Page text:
Wednesday, March 18, 2009

Fit the Fifth, Page 32, Panel 1 … take my snark, please!

But the valley grew narrow and narrower still,
And the evening got darker and colder,
Till (merely from nervousness, not from goodwill)
They marched along shoulder to shoulder.

There are times when I find myself truly nonplussed at the thought of explicating yet another stanzel of this Hunting of the Snark. Some of you might think that the author and Eminent Victorian, Lewis Carroll, had a rough job of it, coming up with anapaest after anapaest, all of ‘em having to do with Snarkery and all of ‘em in the finest High Anglican-cum-Nonsense bon style. However, this pate-addling task of devising pictures for verse upon which one then devises prose easily beggars any of the rather picayune literary horrors that Mr. Carroll might have endured.

Perhaps you think that I have taken the elementary precaution of creating some sort of "plan", a detailed system of references and motifs aligned with the development of the entire poem, a conceptual blueprint with which I could then research, prepare and execute each and every one of these drawings. Armed with such a plan, it would be child’s play to whip up a bit of commentary for each stanzel after the fact.

Such however, is not the case. In fact, it is the exact opposite of the truth. I am utterly unprepared and thoroughly disorganized, quite honestly, I am making it all up as I go along and I can’t help myself for I have no plan nor strategy nor even a sense of direction about any of this Snark stuff.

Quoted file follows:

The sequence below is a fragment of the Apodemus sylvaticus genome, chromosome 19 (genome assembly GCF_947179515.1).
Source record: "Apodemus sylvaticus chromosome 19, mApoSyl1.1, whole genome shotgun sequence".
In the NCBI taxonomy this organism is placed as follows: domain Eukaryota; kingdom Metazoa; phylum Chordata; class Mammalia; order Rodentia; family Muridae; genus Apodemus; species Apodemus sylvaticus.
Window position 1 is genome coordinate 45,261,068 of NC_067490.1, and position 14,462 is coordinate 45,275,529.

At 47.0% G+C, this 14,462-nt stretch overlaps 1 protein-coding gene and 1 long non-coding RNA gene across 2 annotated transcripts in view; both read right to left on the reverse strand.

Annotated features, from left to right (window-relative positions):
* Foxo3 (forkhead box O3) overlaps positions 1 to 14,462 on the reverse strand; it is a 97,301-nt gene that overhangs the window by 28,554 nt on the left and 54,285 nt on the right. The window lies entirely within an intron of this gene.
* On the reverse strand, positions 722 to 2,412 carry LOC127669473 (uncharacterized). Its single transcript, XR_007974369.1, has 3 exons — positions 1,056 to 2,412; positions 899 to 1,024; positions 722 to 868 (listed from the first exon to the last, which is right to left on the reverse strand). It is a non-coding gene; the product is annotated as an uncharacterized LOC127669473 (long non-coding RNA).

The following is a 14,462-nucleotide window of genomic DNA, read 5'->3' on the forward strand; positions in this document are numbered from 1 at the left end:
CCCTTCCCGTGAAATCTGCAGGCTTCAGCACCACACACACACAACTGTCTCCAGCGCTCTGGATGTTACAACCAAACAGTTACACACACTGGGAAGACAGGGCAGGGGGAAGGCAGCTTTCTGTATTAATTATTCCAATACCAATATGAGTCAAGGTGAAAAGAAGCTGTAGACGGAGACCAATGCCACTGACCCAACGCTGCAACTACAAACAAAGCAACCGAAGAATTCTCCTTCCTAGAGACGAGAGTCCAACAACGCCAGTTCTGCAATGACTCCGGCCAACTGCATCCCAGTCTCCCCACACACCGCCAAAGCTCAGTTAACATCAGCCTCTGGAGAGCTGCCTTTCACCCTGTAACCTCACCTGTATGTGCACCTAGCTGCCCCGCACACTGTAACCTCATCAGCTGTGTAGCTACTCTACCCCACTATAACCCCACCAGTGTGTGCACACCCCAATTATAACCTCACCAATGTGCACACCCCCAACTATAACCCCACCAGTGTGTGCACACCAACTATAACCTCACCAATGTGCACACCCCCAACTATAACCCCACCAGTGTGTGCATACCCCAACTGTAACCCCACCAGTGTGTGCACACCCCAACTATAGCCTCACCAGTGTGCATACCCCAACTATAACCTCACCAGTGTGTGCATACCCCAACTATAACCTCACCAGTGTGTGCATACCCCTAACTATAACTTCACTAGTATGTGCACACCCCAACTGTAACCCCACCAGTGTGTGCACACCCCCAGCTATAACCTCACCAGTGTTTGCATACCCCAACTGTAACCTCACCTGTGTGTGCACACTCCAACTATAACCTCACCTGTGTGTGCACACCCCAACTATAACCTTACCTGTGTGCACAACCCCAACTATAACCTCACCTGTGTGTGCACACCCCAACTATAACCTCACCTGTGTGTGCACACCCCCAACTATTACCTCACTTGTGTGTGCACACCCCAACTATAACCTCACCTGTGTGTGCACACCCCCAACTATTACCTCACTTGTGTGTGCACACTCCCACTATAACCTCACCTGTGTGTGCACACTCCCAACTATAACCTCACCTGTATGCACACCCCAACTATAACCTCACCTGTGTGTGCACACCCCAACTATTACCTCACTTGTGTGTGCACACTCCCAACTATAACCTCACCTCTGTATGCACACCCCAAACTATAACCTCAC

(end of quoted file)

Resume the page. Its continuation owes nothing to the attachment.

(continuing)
What brings all of this inner turmoil to mind is the illustration shown above of the Beaver and Butcher lost in an immense maze. They are cold, they are hungry, they are nervous and upset with one another. And why is that?

The Beaver will tell you, very indignantly, that it is because the Butcher won’t stop and ask for directions. But how can he when I have never bothered to make any!

Yes, dear ladies, gentlemen and any other sort of readers, the masculine sense of direction is marvelously blank. There's no need to ask for directions when we know that all roads lead to Boojum!


  1. Always remain in the front rank of the regular profession. The road is wide enough to accommodate you all, without necessitating excursions into the crooked by-paths of fakery and deceit. True illustration knows no artificial bounds; it always exercises a healthy eclecticism and refuses to be hemmed in by any preconceived notions or exclusive dogmas. There are heresies in illustration as well as in religion. Do not be misled into and of the various 'pathies, no matter what their prefixes may be. There is but one true pathology, or science of line-drawing, and that is the cult which has adopted as her handmaids the principles that govern the grand circle of natural depiction, most catholic in spirit, most critical in selection.

    adapted from The Cincinnati Lancet and Clinic, 1901

  2. We have no tolerance here for heretical illustrators and I'm glad that you've pointed that out for the benefit of the young 'uns amongst us. Good draughtsmanship is a clean, wholesome, medical sort of business. I myself always sit down at my drawing board clad in a white lab coat (and nothing else) and think the purest thoughts possible in this, the best of all possible worlds. I may draw snarks but I shall never subscribe to their unwholesome doctrines!